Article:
THURSDAY, July 2, 2020 (American Heart Association News) -- A growing body of research suggests heart attacks, angina and other heart events increase during winter and summer.
Now, a new study could explain why.
Researchers reviewed an international registry of 1,113 people, the majority from Japan, with acute coronary syndrome. Heart attack is a type of acute coronary syndrome, which occurs when the blood supply to the heart muscle is suddenly decreased or blocked.
Using images of the fatty deposits in participants' coronary arteries, researchers put people into groups: plaque rupture, plaque erosion and calcified plaque. Each plaque scenario can block blood flow and lead to a heart attack or other cardiac event. But a rupture is more immediate and occurs when the calcified plaque breaks off. Erosion can happen over time.
"We looked at those three underlying mechanisms to see whether they were different among the different seasons. As expected, we found a significant difference," said Dr. Ik-Kyung Jang, lead author of the study published July 2 in the Journal of the American Heart Association. Jang is an interventional cardiologist and director of the Cardiology Laboratory of Integrated Physiology and Imaging at Massachusetts General Hospital in Boston.
Even after adjusting for age, sex and other coronary risk factors, Jang and his colleagues found that plaque rupture was highest in the winter and lowest in the summer. In people with plaque rupture, the prevalence of high blood pressure also was higher in the winter. People with plaque erosion or calcified plaque, however, did not tend to have high blood pressure.
One possible explanation for the uptick in wintertime ruptures, Jang said, is that cold temperatures can lead to constriction or narrowing of the blood vessels, and high blood pressure can be a trigger for plaque rupture. Another potential culprit? "Infection, particularly influenza, can result in systemic inflammation, and since plaque rupture is also associated with inflammation, that may also contribute to the higher incidence of acute coronary syndromes in the winter," he said.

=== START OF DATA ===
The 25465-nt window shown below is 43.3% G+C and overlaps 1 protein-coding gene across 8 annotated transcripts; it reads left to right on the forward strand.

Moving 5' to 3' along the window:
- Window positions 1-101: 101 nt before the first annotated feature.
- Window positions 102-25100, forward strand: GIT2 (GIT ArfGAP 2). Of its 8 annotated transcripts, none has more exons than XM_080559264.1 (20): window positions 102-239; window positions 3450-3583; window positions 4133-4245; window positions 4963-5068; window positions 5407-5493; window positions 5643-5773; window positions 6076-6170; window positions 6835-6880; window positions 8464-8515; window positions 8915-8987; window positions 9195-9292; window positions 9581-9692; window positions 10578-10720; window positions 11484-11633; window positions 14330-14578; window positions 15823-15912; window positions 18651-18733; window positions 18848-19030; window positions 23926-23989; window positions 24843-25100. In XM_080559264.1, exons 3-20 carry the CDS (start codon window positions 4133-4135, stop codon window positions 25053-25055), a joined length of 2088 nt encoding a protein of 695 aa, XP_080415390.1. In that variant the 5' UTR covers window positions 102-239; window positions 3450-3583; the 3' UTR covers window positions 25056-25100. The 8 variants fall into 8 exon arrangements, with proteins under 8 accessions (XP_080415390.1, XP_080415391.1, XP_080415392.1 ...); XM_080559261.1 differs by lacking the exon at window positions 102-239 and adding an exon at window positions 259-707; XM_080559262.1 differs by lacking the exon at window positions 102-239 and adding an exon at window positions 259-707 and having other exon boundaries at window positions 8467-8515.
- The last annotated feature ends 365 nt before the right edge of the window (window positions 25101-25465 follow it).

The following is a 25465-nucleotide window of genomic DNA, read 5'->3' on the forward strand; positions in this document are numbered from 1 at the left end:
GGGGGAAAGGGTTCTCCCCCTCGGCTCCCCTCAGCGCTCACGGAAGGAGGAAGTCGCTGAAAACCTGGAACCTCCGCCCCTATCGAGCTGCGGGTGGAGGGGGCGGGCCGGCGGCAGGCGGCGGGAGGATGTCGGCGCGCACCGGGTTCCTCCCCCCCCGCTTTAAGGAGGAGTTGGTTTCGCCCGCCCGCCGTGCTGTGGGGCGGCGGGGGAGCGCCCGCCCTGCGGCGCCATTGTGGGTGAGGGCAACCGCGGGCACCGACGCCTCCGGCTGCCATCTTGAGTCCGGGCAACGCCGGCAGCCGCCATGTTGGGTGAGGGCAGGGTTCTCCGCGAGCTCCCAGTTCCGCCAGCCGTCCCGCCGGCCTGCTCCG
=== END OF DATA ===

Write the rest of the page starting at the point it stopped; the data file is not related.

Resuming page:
Plaque erosion, on the other hand, was higher in the summer. According to Jang, in hot weather, people are more likely to be dehydrated, which concentrates the blood. This can stress the endothelium, a thin layer of cells that line the blood vessels, causing the erosion.
The increase in winter cardiac events holds true even in milder climates, said Dr. Robert Kloner, chief science officer and scientific director of Cardiovascular Research Institute at Huntington Medical Research Institutes in Pasadena, California. He was not involved with the new study.
In a prior study, however, Kloner and his colleagues analyzed deaths from coronary heart disease in Los Angeles County between 1985 and 1996. They reported that the death rates were highest in December and January and lowest in the summer and early fall.
"This is true not only in climates that are known to be cold like the northeast of the U.S., but also in climates that are milder," Kloner said. "People get used to a climate and then when it's even mildly colder, that might be enough to increase cardiac events."
While more research is needed, Kloner said that lifestyle factors also may explain the increase in plaque rupture during the winter. For example, people tend to eat more fattening, salty foods and overindulge on alcohol during the winter holidays, increasing their risk of heart troubles.
In addition, smoke from fireplaces contributes to greater indoor air pollution, which can contribute to cardiovascular events.
Shoveling snow can increase the heart's workload, too. "There have been studies showing associations between snow shoveling and blizzards and an increase in cardiac events," Kloner said.
Jang suggested doctors educate high-risk patients – older people and those with risk factors such as diabetes, obesity, hypertension and high cholesterol – about the risk of cold weather and how they can protect themselves.
"If people take steps to stay warm in the winter and be hydrated in the summer," Jang said, "we may expect to see less acute coronary syndrome throughout a year."